First and foremost, RA is an autoimmune disease as is Type 1 diabetes.  In both diseases, it is thought that the autoimmune system mistakes helpful body tissue as being undesirable and in essence revs its engine to attack the body systems it finds offensive.

My dad loved war movies, so I tend to think of it like a war movie.  I imagine the autoimmune system (the General) hanging out in headquarters.  Suddenly, it notices some movement on the map; someone has mistakenly labeled that movement as the enemy.  The labeling is wrong, but the autoimmune system does what it does: it attacks.  It sends in tanks, missiles, aircraft carriers-you name it, to battle this new movement.  The trouble is the movement is not harmful or the enemy; it is the good guys.

In my case, my autoimmune system first attacked the insulin-making cells in my pancreas.  Later, it loaded up and started a war with my joints.  Still later, my autoimmune system got tired of hanging around with no new wars to fight, so I was diagnosed with a third autoimmune disease called Ankylosing Spondylitis (AS).  AS is like RA of the spine.  AS has pretty much the same disease elements as RA, this time just targeting the spinal area.  It hurts as well and I had never heard of it before the doctor said I had it.  Go figure, another prize in the “autoimmunity-gone-wild” lottery.

So, how are these diseases connected?  According to the Arthritis Foundation, there is an overlap between the diseases.  This is how they explain that overlap:

Research shows a genetic connection between rheumatoid arthritis and type 1 diabetes. In recent years, researchers have identified a gene called PTPN22 that strongly correlates with the incidence of type 1 diabetes as well as rheumatoid arthritis, juvenile idiopathic arthritis and other autoimmune diseases.  (Learn About Arthritis, 2014)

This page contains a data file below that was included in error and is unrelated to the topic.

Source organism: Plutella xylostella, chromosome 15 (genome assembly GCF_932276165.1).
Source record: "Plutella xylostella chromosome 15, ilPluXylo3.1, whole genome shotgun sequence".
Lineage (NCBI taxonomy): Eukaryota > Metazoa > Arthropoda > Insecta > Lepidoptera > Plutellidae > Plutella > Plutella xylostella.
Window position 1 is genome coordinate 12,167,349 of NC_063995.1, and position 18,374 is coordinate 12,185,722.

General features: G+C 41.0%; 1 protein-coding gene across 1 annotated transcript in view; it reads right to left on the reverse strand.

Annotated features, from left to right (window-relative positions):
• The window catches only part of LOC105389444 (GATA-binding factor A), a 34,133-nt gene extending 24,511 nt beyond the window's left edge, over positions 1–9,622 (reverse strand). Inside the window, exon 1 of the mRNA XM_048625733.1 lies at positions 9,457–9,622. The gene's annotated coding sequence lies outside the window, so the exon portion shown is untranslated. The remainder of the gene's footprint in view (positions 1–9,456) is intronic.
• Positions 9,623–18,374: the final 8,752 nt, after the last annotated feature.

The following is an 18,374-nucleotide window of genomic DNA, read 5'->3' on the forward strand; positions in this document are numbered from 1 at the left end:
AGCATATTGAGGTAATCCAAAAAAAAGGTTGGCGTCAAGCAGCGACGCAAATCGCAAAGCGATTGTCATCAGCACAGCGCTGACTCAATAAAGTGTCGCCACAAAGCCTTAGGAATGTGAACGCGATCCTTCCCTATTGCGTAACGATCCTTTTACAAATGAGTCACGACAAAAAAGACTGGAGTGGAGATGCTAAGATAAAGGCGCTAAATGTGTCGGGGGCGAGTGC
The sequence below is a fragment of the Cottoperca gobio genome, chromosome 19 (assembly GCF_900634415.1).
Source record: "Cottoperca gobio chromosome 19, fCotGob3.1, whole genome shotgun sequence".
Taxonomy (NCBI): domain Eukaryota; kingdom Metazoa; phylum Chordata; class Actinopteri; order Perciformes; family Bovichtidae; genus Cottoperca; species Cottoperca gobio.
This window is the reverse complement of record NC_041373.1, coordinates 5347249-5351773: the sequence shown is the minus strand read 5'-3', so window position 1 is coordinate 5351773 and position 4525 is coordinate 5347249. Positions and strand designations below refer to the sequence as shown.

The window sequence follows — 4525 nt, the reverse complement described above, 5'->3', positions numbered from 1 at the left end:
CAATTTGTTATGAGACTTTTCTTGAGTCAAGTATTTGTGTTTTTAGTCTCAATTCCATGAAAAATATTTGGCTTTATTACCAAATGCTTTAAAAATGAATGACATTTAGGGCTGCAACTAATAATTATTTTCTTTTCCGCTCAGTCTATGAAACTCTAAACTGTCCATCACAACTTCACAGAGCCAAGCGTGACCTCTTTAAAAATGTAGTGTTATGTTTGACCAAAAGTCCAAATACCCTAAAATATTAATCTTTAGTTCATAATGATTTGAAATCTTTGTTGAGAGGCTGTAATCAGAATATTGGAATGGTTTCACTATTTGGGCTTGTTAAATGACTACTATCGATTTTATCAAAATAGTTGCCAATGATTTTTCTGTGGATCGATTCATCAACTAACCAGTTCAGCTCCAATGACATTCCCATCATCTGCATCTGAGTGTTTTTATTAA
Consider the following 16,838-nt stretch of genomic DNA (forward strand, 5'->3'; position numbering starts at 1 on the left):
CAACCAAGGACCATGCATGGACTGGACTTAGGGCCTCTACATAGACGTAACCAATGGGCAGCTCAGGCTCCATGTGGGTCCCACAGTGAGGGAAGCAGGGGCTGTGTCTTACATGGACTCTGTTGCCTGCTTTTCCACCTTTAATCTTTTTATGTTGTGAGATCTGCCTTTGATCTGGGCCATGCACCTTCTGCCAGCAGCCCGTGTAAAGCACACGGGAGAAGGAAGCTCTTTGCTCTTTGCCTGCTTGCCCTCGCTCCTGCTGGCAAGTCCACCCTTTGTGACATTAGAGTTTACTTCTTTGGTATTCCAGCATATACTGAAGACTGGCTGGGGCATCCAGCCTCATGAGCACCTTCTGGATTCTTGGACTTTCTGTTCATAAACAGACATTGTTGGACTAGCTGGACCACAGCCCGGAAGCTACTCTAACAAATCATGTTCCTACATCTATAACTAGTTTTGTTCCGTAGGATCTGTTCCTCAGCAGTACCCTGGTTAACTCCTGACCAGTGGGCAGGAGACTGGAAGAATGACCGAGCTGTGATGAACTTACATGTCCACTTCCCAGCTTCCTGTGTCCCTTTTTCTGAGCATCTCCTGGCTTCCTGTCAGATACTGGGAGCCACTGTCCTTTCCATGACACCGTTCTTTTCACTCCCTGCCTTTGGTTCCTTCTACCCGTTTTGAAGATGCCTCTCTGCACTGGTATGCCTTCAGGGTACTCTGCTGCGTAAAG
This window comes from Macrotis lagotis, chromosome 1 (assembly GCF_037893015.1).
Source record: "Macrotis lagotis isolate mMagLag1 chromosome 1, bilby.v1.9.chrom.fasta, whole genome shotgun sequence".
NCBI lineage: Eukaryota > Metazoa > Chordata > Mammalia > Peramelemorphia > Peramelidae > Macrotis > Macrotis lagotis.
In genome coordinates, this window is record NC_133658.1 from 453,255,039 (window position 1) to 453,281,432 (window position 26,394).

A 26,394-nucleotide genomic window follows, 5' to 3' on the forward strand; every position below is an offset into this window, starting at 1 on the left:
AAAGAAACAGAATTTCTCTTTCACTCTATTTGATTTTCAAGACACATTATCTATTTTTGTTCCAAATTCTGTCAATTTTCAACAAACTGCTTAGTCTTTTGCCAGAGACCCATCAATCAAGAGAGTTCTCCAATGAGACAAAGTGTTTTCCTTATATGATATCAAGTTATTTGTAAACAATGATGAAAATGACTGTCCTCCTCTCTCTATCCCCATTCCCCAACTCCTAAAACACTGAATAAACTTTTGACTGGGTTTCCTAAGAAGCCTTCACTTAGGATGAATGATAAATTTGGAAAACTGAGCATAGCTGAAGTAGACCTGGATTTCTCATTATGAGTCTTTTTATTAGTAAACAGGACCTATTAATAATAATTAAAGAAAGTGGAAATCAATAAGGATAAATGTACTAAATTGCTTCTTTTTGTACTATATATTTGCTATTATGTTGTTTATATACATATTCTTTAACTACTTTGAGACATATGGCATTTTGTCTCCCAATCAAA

After one gets beyond that, finding the evidence for a link tends to get less pronounced.  A very large study in 2010 found the following evidence for a connection between arthritis and diabetes: “Among U.S. adults with diagnosed DM, nearly half also have diagnosed arthritis.”  At first blush, that seems like pretty compelling information for a direct link between the two disease conditions.  However, once one digs a little deeper, it is discovered that this link has more to do with Type 2 diabetes than Type 1.  More than half of the incidence of people with Diabetes Mellitus and arthritis were also judged to have arthritis-attributable activity limitation. While not saying it directly, it does suggest more of a relationship between Type 2 and arthritis than Type 1.

Of course, no matter how you cut it, RA and Type 1 are both autoimmune diseases.  Although I searched for several days and could not find a direct link, I still don’t think anyone will be surprised if one day a common thread between the 80+ autoimmune diseases isn’t found and shown.

There is one other very significant fact that needs highlighting.  Almost 3 in 4 people with RA are female (“Learn About Arthritis,” 2014).  No one knows why women are more susceptible to RA than men.  Whatever the reason, RA is a tough disease. The combination of RA and Type 1 diabetes is even tougher to deal with.  I hope this series has been informative.  If you would like to discuss it further, look me up at my blog at TuDiabetes or send me an email at Rphil2@Yahoo.com.

Special thank-you for help in preparing this series goes to: Erin Mattingly, for administrative support, Carol Eustice, Ask.com arthritis expert, and of course Laddie for allowing me to publish such a long blog series. (Laddie, I hope I did not run anyone off!)

The Connection: Diabetes and Rheumatoid Arthritis – Part 2 of 3

Banner_Diabetes_Arthritis

Laddie:  Please welcome guest-blogger Rick Phillips who has written a